I once read a short story and in it a man (on a rocket ship, maybe?) is visited by a doctor. He tells the doctor that when people leave him, he feels like they are dead. At one point the doctor leaves, and when he returns he finds the man frazzled, the man having thought the doctor was dead while he was out of the room...Or something to that effect...Please Help...this has been driving me crazy. I know it was in a short story book, I just don't know which one...
well i havent read every single story by bradbury but i know quite a few, and i dont remember one of that description. but i do recall one where a man in space is philosiphying with his comrades and states how when he doesnt see someone or something, it ceases to exist to him. soon he doesnt think anything is real unless he can touch it, and eventually he theorizes himself into nothingness. now that i htink about it this possibly could be the one you are thinking of, its at least very similar.
I think you are both thinking of "No Particular Night or Morning" by our own dear Ray Bradbury.
If this is the right story...then I love you both!!! My mind can be at ease...=)
Just grabbed my well-worn copy of The Illustrated Man...and you are right...Hurray!!! Thanks a bunch...
If you do a search, the story has come up a couple times. Here is one of my posts on it:
Member posted 11-07-2004 01:56 PM
I think it was a great story. I reread it because of this post.
Or, did I not ever really reread it because I only have the memory of the thing and not the thing itself? Is my recollection of reading the story only a fabrication in my mind? Why can't we have physical proof of its reality? Wouldn't it be better, though, if we could have "mental proof" that we could carry with us? Do things that don't have immediate physical impact on us have any reality? Or do they have reality but we can't verify it without the physical proof? IF this is possible, is it the case that a dependence on physical evidence in the moment a guarantee that we can never know anything with any sense of continueation or permanance?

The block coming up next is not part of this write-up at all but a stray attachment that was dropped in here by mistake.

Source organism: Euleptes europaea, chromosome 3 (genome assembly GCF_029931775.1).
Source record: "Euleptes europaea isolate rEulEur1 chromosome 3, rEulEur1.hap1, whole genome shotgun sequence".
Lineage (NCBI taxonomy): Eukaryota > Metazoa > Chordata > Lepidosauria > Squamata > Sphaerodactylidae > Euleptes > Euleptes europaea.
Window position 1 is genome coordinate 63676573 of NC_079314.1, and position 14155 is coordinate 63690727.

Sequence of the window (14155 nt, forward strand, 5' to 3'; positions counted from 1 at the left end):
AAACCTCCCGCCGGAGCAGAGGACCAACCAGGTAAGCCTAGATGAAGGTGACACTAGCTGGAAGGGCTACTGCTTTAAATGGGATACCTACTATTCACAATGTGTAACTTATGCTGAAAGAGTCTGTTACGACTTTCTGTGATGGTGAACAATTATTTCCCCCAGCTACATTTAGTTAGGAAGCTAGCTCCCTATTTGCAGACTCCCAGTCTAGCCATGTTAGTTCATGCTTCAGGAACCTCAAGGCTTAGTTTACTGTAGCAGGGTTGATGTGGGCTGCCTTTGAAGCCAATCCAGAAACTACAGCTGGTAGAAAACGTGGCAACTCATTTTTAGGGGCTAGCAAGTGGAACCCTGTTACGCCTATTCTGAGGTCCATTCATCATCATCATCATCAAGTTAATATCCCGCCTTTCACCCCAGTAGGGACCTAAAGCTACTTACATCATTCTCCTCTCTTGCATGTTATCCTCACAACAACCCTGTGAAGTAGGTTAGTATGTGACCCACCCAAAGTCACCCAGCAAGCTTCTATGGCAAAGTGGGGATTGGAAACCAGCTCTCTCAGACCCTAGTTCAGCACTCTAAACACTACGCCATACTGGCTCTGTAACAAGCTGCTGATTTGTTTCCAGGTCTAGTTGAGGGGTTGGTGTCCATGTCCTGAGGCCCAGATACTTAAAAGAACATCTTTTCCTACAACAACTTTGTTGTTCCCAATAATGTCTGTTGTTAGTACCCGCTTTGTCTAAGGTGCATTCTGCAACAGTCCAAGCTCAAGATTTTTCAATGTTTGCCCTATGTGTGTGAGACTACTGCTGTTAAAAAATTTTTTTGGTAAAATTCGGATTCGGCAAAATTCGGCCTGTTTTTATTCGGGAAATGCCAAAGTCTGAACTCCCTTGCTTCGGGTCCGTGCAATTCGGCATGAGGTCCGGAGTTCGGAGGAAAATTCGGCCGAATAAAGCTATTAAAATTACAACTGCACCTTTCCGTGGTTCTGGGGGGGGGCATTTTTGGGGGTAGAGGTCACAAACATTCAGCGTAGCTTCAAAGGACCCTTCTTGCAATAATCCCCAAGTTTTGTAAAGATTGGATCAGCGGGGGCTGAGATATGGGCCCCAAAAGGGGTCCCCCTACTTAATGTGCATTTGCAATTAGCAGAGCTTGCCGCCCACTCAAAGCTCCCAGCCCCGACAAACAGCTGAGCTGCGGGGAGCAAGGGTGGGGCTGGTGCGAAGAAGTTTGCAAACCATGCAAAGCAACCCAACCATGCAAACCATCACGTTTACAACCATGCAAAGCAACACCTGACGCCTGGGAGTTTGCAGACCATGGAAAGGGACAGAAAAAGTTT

Is it possible that there really is nothing outside the self? That everything is a fabrication, unreal, self-generated as idea only? Do these kinds of questions lead, necessarily, to solipsism?
Does the void of space cause us, necessarily, to become philosophically introspective to the point that we will go insane if we continue to ask these kinds of questions? Do these kinds of questions have any validity? Is there any merit to philosophical speculation? Can these kinds of questions be answered, and if so, how would we know they were answered?
If we "know" something at one point in time, can we not-know it at another? Was it really true then, or is only the immediate moment true/real?
I find the story fascinating as it poses all these questions within the context of a man's struggle to find meaning and validity in the void of space. He is directly drawn to space because of that very void that plagues him.
In the immersion/bradbury cited above by elron, the author says the story's theme is about the nature of reality. I think there is some element of that, but my own view is that it is about the nature of knowledge. Metaphysics is the philosophical study of the nature of reality, while Epistemology is the study of the nature of knowledge, knowledge claims and verifiability. My own reading of the story makes it much more focused on epistemological issues than metaphysical issues.
The tie to Hemingway is clear. The passage where every feeling, touch, smell, taste, is recorded is pure Hemingway. Which came first? Bradbury is clear and constistent in citing Hemingway as one of his favorite authors.
For a completely different look at the same idea, check out "They," an early fantasy by Robert Heinlein.
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